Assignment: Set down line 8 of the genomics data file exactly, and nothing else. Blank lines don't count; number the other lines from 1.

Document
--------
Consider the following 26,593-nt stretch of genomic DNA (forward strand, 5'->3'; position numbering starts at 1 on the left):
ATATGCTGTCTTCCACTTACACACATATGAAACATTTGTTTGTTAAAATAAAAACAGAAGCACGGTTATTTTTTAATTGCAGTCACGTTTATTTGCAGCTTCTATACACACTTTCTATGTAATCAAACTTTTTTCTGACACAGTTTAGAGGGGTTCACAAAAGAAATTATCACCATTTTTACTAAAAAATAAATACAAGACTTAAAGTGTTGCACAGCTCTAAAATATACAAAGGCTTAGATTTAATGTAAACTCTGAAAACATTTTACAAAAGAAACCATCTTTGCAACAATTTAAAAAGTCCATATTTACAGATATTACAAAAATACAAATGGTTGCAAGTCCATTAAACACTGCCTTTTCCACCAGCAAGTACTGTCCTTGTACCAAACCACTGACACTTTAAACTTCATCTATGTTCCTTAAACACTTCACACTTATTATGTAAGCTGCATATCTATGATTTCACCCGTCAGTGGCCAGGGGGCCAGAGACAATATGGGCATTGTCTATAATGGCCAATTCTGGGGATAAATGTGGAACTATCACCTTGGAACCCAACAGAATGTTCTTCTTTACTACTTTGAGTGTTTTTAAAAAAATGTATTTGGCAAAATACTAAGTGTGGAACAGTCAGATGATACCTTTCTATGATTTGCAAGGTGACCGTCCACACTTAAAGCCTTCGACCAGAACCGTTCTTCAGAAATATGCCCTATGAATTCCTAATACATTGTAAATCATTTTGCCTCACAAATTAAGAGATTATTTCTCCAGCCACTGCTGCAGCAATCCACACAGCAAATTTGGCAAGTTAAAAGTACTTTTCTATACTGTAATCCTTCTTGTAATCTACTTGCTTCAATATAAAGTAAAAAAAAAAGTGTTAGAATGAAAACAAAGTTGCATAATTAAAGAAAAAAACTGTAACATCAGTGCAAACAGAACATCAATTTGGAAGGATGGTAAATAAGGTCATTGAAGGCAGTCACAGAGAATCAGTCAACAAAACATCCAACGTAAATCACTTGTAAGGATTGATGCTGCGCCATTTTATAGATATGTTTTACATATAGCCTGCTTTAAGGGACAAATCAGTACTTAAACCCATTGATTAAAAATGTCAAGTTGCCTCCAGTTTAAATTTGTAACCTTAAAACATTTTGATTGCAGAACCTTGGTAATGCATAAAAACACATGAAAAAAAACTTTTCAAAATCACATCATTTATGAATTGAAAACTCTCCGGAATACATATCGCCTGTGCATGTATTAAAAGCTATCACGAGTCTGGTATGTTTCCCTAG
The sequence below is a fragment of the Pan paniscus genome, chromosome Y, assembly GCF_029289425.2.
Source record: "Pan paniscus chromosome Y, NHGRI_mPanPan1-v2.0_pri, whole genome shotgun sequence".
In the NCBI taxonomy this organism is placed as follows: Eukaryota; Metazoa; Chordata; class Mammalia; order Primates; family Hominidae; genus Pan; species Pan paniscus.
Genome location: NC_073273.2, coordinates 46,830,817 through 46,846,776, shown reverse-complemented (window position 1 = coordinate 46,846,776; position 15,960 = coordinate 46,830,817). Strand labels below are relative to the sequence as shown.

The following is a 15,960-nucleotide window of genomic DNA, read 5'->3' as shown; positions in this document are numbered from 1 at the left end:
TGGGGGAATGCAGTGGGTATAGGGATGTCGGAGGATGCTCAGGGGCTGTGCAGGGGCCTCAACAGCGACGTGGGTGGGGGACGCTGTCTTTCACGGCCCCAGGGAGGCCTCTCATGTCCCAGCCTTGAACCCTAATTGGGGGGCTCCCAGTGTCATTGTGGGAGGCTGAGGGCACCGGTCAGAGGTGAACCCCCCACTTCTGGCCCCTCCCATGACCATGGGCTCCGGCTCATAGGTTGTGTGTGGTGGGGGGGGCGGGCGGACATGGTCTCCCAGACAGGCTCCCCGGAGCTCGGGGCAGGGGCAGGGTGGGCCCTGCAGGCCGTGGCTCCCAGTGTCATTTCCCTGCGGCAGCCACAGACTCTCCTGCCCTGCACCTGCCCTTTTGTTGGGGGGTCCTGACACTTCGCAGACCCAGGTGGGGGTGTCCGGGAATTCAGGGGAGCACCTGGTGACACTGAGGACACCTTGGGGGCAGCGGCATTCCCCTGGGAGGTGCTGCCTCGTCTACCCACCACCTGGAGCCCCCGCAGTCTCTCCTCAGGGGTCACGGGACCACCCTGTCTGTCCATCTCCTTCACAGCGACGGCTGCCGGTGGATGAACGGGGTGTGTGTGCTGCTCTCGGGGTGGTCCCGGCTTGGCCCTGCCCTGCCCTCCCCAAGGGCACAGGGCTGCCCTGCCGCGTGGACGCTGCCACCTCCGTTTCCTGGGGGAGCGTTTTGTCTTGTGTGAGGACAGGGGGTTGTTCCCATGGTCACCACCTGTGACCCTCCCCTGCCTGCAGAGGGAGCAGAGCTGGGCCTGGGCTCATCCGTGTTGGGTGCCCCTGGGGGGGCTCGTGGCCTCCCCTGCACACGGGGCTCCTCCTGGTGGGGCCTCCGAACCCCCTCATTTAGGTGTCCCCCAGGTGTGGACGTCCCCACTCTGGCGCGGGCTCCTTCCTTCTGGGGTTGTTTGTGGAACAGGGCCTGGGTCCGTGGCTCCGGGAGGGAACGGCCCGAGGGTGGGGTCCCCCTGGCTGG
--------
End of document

TGGGGGAATGCAGTGGGTATAGGGATGTCGGAGGATGCTCAGGGGCTGTGCAGGGGCCTCAACAGCGACGTGGGTGGGGGACGCTGTCTTTCACGGCCCCAGGGAGGCCTCTCATGTCCCAGCCTTGAACCCTAATTGGGGGGCTCCCAGTGTCATTGTGGGAGGCTGAGGGCACCGGTCAGAGGTGAACCCCCCACTTCTGGCCCCTCCCATGACCATGGGCTCCGGCTCATAGGTTGTGTGTGGTGGGGGGGGCGGGCGGACATGGTCTCCCAGACAGGCTCCCCGGAGCTCGGGGCAGGGGCAGGGTGGGCCCTGCAGGCCGTGGCTCCCAGTGTCATTTCCCTGCGGCAGCCACAGACTCTCCTGCCCTGCACCTGCCCTTTTGTTGGGGGGTCCTGACACTTCGCAGACCCAGGTGGGGGTGTCCGGGAATTCAGGGGAGCACCTGGTGACACTGAGGACACCTTGGGGGCAGCGGCATTCCCCTGGGAGGTGCTGCCTCGTCTACCCACCACCTGGAGCCCCCGCAGTCTCTCCTCAGGGGTCACGGGACCACCCTGTCTGTCCATCTCCTTCACAGCGACGGCTGCCGGTGGATGAACGGGGTGTGTGTGCTGCTCTCGGGGTGGTCCCGGCTTGGCCCTGCCCTGCCCTCCCCAAGGGCACAGGGCTGCCCTGCCGCGTGGACGCTGCCACCTCCGTTTCCTGGGGGAGCGTTTTGTCTTGTGTGAGGACAGGGGGTTGTTCCCATGGTCACCACCTGTGACCCTCCCCTGCCTGCAGAGGGAGCAGAGCTGGGCCTGGGCTCATCCGTGTTGGGTGCCCCTGGGGGGGCTCGTGGCCTCCCCTGCACACGGGGCTCCTCCTGGTGGGGCCTCCGAACCCCCTCATTTAGGTGTCCCCCAGGTGTGGACGTCCCCACTCTGGCGCGGGCTCCTTCCTTCTGGGGTTGTTTGTGGAACAGGGCCTGGGTCCGTGGCTCCGGGAGGGAACGGCCCGAGGGTGGGGTCCCCCTGGCTGG